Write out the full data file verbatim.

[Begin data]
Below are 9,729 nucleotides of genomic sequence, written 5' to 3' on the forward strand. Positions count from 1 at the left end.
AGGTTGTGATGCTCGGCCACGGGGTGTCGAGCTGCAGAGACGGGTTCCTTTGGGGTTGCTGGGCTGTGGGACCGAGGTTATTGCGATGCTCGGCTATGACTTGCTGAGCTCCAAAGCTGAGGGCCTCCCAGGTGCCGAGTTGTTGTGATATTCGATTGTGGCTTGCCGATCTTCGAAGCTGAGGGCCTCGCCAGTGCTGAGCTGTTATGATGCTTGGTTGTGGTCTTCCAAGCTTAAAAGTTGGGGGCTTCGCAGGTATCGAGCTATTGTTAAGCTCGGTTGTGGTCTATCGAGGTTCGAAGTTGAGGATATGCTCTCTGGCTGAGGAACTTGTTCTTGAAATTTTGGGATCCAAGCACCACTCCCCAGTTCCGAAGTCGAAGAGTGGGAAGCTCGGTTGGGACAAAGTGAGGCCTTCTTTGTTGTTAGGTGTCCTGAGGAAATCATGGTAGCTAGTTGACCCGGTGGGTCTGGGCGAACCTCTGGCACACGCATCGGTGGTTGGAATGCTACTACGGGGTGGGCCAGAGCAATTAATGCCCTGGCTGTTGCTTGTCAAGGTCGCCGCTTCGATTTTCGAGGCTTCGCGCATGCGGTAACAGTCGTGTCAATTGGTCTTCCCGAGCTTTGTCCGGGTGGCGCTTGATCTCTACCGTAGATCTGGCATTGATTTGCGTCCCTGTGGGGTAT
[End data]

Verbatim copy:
Below are 9,729 nucleotides of genomic sequence, written 5' to 3' on the forward strand. Positions count from 1 at the left end.
AGGTTGTGATGCTCGGCCACGGGGTGTCGAGCTGCAGAGACGGGTTCCTTTGGGGTTGCTGGGCTGTGGGACCGAGGTTATTGCGATGCTCGGCTATGACTTGCTGAGCTCCAAAGCTGAGGGCCTCCCAGGTGCCGAGTTGTTGTGATATTCGATTGTGGCTTGCCGATCTTCGAAGCTGAGGGCCTCGCCAGTGCTGAGCTGTTATGATGCTTGGTTGTGGTCTTCCAAGCTTAAAAGTTGGGGGCTTCGCAGGTATCGAGCTATTGTTAAGCTCGGTTGTGGTCTATCGAGGTTCGAAGTTGAGGATATGCTCTCTGGCTGAGGAACTTGTTCTTGAAATTTTGGGATCCAAGCACCACTCCCCAGTTCCGAAGTCGAAGAGTGGGAAGCTCGGTTGGGACAAAGTGAGGCCTTCTTTGTTGTTAGGTGTCCTGAGGAAATCATGGTAGCTAGTTGACCCGGTGGGTCTGGGCGAACCTCTGGCACACGCATCGGTGGTTGGAATGCTACTACGGGGTGGGCCAGAGCAATTAATGCCCTGGCTGTTGCTTGTCAAGGTCGCCGCTTCGATTTTCGAGGCTTCGCGCATGCGGTAACAGTCGTGTCAATTGGTCTTCCCGAGCTTTGTCCGGGTGGCGCTTGATCTCTACCGTAGATCTGGCATTGATTTGCGTCCCTGTGGGGTAT